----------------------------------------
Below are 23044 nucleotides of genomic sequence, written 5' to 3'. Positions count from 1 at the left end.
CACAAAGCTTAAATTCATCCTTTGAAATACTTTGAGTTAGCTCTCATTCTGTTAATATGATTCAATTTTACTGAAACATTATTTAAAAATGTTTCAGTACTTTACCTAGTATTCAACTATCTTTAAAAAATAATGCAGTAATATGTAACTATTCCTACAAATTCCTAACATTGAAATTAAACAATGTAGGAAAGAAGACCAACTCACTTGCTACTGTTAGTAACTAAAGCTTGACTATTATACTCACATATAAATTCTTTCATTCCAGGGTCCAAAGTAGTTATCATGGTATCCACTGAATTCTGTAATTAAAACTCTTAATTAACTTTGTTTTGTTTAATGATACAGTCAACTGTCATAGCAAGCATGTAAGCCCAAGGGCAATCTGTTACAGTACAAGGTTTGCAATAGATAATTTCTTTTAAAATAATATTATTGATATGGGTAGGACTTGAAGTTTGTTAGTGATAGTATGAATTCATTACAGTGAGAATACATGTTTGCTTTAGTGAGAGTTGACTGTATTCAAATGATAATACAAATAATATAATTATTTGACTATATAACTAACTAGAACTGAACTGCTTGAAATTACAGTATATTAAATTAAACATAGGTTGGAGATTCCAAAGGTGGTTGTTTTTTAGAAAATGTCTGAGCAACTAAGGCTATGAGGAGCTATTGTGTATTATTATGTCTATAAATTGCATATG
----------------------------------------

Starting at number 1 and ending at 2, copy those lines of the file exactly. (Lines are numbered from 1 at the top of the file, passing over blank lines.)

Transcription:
Below are 23044 nucleotides of genomic sequence, written 5' to 3'. Positions count from 1 at the left end.
CACAAAGCTTAAATTCATCCTTTGAAATACTTTGAGTTAGCTCTCATTCTGTTAATATGATTCAATTTTACTGAAACATTATTTAAAAATGTTTCAGTACTTTACCTAGTATTCAACTATCTTTAAAAAATAATGCAGTAATATGTAACTATTCCTACAAATTCCTAACATTGAAATTAAACAATGTAGGAAAGAAGACCAACTCACTTGCTACTGTTAGTAACTAAAGCTTGACTATTATACTCACATATAAATTCTTTCATTCCAGGGTCCAAAGTAGTTATCATGGTATCCACTGAATTCTGTAATTAAAACTCTTAATTAACTTTGTTTTGTTTAATGATACAGTCAACTGTCATAGCAAGCATGTAAGCCCAAGGGCAATCTGTTACAGTACAAGGTTTGCAATAGATAATTTCTTTTAAAATAATATTATTGATATGGGTAGGACTTGAAGTTTGTTAGTGATAGTATGAATTCATTACAGTGAGAATACATGTTTGCTTTAGTGAGAGTTGACTGTATTCAAATGATAATACAAATAATATAATTATTTGACTATATAACTAACTAGAACTGAACTGCTTGAAATTACAGTATATTAAATTAAACATAGGTTGGAGATTCCAAAGGTGGTTGTTTTTTAGAAAATGTCTGAGCAACTAAGGCTATGAGGAGCTATTGTGTATTATTATGTCTATAAATTGCATATG